State GOP chair steps down after bribery charges

(WITN)
Published: Apr. 2, 2019 at 12:28 PM EDT
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North Carolina's Republican Party chairman is giving up party control as he faces criminal charges that he and a major donor tried to bribe the state's top insurance regulator.

The state GOP said Wednesday that Robin Hayes will give up operational control to a regional party leader from western North Carolina. Aubrey Woodard has headed the Republican organization in the 11th Congressional District.

Hayes will keep the title of chairman until a new election for the post in June.

Hayes, investment firm founder Greg Lindberg and two Lindberg associates are facing federal bribery and wire fraud charges after prosecutors say they sought to funnel up to $2 million in campaign funds to the state's insurance commissioner money. Prosecutors say Lindberg wanted special treatment for his insurance companies.

(Copyright 2019 The Associated Press. All rights reserved. This material may not be published, broadcast, rewritten or redistributed.)


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North Carolina GOP Chairman Robin Hayes and investment firm founder Greg Lindberg are among four people facing federal bribery and wire fraud charges.

In federal indictments, prosecutors say that in a series of clandestine meetings in closed restaurants and small airport terminals, the pressured insurance magnate and his associates offered North Carolina's insurance commissioner money for special treatment.

Hayes also was charged with lying to the FBI. The 73-year-old former congressman announced Monday that he wouldn't seek re-election as party chairman, citing health problems.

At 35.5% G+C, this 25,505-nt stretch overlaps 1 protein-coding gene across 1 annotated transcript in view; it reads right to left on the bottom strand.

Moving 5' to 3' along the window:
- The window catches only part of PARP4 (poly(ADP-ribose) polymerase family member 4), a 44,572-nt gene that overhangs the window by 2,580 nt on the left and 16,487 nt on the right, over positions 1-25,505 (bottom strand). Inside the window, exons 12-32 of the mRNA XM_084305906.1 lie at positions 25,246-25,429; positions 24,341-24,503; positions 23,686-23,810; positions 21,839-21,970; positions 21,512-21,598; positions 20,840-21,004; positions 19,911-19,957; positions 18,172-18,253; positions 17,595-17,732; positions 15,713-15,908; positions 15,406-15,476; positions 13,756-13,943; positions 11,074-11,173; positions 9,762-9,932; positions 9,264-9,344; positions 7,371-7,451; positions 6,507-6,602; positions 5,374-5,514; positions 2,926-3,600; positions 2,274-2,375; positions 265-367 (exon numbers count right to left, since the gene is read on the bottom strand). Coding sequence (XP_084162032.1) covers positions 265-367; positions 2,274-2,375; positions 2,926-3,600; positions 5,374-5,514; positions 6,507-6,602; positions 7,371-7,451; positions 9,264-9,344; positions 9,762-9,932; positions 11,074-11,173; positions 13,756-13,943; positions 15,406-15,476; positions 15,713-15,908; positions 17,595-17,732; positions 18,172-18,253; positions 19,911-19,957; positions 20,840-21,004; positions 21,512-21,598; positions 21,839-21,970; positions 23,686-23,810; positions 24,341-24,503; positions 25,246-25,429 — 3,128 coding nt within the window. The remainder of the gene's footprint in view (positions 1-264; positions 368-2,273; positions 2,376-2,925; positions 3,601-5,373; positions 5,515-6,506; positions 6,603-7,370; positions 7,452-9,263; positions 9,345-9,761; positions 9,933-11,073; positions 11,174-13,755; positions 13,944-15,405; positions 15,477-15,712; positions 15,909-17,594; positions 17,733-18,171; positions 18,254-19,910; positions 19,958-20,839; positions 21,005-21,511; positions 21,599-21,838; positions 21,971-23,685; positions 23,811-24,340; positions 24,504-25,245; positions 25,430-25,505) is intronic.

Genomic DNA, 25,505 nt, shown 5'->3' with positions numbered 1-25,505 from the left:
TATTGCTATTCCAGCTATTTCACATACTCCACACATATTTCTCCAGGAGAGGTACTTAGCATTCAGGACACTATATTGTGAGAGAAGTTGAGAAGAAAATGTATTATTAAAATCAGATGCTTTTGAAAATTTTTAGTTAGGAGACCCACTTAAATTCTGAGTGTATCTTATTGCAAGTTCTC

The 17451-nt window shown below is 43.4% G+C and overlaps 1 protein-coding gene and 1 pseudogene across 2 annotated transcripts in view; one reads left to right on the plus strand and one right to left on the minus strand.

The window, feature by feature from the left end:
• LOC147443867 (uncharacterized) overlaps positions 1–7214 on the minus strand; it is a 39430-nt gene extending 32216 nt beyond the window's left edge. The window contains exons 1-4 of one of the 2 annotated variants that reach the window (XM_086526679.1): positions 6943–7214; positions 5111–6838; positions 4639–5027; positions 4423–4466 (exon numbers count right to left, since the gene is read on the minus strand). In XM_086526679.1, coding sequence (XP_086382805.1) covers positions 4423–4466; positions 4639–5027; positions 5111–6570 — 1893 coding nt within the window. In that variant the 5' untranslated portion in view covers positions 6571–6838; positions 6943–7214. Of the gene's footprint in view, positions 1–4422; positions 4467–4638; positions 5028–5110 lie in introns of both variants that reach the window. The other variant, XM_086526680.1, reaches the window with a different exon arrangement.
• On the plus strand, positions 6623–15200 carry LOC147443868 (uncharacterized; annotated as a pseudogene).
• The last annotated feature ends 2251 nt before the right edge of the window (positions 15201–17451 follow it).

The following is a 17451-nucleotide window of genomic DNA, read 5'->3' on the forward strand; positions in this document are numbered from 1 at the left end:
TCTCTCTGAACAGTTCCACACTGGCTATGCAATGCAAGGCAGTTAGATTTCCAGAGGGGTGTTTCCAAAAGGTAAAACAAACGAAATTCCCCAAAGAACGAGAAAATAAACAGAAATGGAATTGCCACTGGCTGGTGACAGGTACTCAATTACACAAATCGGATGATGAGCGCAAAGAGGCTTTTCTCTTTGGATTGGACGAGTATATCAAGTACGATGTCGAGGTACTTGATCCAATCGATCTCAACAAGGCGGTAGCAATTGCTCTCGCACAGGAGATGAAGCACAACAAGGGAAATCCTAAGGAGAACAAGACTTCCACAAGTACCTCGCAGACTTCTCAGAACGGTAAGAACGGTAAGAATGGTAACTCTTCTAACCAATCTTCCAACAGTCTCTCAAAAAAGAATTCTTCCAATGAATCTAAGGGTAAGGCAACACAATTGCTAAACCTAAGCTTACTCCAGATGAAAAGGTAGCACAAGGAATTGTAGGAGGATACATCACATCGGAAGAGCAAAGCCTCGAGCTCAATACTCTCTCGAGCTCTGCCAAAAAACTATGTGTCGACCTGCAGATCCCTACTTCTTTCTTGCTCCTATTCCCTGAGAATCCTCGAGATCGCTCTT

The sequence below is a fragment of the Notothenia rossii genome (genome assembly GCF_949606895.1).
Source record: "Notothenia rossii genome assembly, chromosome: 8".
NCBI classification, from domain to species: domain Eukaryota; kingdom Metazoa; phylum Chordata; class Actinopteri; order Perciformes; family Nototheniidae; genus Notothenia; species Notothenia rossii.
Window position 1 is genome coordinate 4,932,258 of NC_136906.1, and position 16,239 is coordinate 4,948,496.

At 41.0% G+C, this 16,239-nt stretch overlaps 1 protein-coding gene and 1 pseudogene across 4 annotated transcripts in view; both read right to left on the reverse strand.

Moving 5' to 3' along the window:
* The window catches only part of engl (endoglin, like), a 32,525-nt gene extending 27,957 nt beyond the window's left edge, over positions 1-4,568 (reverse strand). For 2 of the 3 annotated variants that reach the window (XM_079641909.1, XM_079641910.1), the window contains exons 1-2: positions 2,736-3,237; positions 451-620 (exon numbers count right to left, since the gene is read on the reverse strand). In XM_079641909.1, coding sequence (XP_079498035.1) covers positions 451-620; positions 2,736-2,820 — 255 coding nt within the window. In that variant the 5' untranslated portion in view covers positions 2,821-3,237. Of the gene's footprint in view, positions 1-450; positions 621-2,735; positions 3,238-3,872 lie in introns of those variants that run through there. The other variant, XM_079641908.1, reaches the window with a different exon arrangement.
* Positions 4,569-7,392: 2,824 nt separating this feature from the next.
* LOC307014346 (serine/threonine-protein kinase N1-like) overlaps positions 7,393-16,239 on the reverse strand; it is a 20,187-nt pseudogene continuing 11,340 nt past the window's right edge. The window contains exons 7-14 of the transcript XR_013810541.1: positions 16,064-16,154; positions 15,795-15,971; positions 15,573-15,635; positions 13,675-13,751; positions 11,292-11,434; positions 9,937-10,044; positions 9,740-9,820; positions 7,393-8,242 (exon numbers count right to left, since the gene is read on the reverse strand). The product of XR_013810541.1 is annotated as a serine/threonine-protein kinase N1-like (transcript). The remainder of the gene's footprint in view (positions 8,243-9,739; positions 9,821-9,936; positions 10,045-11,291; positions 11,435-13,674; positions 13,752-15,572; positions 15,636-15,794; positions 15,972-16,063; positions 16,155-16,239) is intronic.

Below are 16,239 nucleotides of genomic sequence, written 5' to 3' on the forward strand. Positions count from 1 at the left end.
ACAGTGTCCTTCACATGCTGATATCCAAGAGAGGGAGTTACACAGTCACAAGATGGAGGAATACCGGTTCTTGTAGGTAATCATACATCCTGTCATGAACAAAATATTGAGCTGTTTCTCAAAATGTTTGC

Lindberg - largely unknown politically until his contributions started flowing heavily in 2017 - has given more than $5 million to North Carolina candidates, party committees and independent expenditure groups.

The four defendants appeared Tuesday before a federal magistrate.


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The North Carolina elected official who helped a criminal probe that led to charges against the state Republican Party chairman and a big-time donor says he acted at the direction of federal investigators.

Republican state Insurance Commissioner Mike Causey talked to The Associated Press on Tuesday, shortly after a federal grand jury's indictment against four people was made public.

The indictment describes Causey as being involved in conversations and meetings with investment firm founder Greg Lindberg, Lindberg's associates and state GOP Chairman Robin Hayes. Prosecutors said they promised Causey campaign dollars in exchange for things Lindberg wanted.

Causey wasn't charged. He says he's not the target of any investigation. He says he had contacted federal investigators because his agency was having issues with Lindberg's insurance-related firms.

Causey previously returned a donation from Lindberg. Causey took other donations from the state GOP, which had connections to Lindberg, and gave them to the federal government.

(Copyright 2019 The Associated Press. All rights reserved. This material may not be published, broadcast, rewritten or redistributed.)


Previous Story

The chairman of North Carolina's Republican Party and a secretive big-money donor are facing federal bribery and wire fraud charges. They're accused of trying to sway an insurance regulator's decisions in favor of the donor's insurance companies.

State GOP Chairman Robin Hayes and investment firm founder Greg Lindberg are among four people charged in federal indictments unsealed Tuesday.

Hayes and a Lindberg spokesman didn't immediately respond to requests for comment.

Federal prosecutors said Hayes, Lindberg and two Lindberg associates promised or gave Republican Insurance Commissioner Mike Causey millions of campaign dollars to do things Lindberg wanted, such as seeking the removal of a deputy insurance commissioner responsible for examining Lindberg's Durham-based business.

Lindberg has given more than $5 million to North Carolina candidates, party committees and independent expenditure groups.

(Copyright 2019 The Associated Press. All rights reserved. This material may not be published, broadcast, rewritten or redistributed.)